A big, bold, nightmarishly beautiful film not just about the dawn of the Christian faith, but about the awful tendency of human communities (wherever and whenever in the world they may exist) toward self-preservation, intolerance and mob rule.
Gibson ultimately seems to be preaching to the choir, rejecting standard storytelling conventions such as introducing his characters, assuming his audience already knows everything he's about to tell us.
May have succeeded in exploiting Jesus's death for its most highly pitched emotion and drama. But in the process, for many believers, it may have served only to trivialize and further obscure the story's most central and sacred mysteries.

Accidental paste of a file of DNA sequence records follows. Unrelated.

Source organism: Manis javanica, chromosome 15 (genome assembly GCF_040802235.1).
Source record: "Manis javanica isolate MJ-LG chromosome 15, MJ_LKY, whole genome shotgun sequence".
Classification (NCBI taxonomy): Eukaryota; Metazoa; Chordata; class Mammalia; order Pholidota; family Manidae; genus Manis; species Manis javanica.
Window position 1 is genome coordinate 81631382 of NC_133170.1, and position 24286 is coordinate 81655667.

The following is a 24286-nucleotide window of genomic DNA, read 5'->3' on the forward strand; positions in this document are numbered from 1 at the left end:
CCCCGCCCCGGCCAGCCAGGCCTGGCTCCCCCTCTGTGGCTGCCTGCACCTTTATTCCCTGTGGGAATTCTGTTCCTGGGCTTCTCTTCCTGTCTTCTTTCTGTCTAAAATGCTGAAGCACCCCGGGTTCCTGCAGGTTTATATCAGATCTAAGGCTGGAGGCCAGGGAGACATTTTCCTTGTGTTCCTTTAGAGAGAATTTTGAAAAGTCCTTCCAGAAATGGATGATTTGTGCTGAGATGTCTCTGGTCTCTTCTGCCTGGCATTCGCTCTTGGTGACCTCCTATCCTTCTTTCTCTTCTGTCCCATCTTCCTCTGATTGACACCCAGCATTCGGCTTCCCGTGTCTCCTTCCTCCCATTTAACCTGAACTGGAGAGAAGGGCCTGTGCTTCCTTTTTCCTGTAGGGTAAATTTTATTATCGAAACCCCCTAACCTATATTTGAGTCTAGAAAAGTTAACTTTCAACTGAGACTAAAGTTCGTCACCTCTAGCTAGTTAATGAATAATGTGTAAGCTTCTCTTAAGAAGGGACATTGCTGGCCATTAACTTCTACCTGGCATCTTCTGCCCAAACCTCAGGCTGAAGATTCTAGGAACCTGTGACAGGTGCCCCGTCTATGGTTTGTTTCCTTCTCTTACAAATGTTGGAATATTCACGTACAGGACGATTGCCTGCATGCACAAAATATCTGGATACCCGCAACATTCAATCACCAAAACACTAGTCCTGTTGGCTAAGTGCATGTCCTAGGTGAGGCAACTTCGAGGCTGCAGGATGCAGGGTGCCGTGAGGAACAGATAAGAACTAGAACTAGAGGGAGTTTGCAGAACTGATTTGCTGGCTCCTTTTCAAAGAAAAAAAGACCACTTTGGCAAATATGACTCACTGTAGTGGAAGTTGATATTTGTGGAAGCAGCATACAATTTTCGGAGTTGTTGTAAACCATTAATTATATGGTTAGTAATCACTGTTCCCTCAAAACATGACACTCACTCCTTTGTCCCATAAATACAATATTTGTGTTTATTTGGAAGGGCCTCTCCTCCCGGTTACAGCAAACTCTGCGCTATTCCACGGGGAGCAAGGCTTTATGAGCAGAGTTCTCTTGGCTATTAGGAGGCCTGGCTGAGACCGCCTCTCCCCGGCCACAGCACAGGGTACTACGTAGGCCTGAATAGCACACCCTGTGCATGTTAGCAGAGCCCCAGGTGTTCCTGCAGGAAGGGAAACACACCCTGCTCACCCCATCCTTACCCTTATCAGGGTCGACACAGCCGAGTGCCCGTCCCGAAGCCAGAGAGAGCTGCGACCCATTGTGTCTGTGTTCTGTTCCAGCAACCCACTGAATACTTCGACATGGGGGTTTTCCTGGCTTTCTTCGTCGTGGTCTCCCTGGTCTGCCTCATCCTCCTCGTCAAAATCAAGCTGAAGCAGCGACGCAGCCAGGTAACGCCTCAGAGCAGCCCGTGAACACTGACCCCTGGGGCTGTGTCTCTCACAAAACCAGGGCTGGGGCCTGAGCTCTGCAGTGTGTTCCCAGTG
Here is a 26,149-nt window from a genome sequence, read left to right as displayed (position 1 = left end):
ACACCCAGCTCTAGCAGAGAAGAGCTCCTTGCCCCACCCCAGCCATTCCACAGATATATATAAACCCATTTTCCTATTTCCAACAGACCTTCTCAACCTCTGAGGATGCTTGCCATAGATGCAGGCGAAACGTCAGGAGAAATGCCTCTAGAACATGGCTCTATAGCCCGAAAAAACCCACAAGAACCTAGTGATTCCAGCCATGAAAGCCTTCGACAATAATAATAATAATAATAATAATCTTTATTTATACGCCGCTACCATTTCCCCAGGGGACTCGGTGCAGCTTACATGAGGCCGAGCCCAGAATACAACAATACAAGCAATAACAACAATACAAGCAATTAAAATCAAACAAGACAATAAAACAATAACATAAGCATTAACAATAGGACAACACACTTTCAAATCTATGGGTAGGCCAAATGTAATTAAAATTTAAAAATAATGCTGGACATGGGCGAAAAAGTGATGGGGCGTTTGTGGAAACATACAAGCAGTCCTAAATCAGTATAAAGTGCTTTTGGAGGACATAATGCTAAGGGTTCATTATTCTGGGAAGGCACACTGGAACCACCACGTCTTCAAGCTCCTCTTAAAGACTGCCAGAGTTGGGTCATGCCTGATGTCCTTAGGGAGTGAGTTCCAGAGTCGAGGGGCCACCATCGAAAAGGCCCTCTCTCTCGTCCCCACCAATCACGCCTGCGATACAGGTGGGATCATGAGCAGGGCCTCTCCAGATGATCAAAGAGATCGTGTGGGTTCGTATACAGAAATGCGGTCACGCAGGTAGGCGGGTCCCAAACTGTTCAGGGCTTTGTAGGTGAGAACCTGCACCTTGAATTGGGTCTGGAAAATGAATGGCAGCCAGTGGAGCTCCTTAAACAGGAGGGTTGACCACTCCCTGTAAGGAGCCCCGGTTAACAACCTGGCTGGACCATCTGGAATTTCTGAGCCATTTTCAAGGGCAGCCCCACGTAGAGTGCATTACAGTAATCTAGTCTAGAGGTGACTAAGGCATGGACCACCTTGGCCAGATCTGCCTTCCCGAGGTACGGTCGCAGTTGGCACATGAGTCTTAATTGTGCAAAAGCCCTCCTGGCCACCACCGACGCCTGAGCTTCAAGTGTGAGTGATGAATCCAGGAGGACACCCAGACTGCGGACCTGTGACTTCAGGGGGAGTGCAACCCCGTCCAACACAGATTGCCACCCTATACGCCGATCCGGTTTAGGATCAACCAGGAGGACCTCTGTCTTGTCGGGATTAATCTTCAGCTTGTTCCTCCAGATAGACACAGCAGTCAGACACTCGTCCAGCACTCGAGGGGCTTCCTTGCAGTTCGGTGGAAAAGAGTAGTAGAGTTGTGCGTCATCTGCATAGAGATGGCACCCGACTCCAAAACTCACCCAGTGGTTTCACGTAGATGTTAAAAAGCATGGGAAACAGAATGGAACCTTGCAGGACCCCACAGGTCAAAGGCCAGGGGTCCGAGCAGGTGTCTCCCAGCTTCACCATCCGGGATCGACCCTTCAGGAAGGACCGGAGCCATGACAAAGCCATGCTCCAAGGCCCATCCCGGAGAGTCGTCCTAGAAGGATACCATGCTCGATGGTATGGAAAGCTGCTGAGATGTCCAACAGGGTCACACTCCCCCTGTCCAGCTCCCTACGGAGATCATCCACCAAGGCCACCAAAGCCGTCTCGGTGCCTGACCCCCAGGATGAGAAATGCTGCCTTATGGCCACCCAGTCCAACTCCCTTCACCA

The Passion of the Christ is so relentlessly focused on the savagery of Jesus' final hours that this film seems to arise less from love than from wrath, and to succeed more in assaulting the spirit than in uplifting it.
Mel Gibson shows once again that he's skilled at depicting violence. But you'd be hard pressed to find evidence of 'tolerance, love and forgiveness' that the producer-director-co-writer insists he's trying to communicate.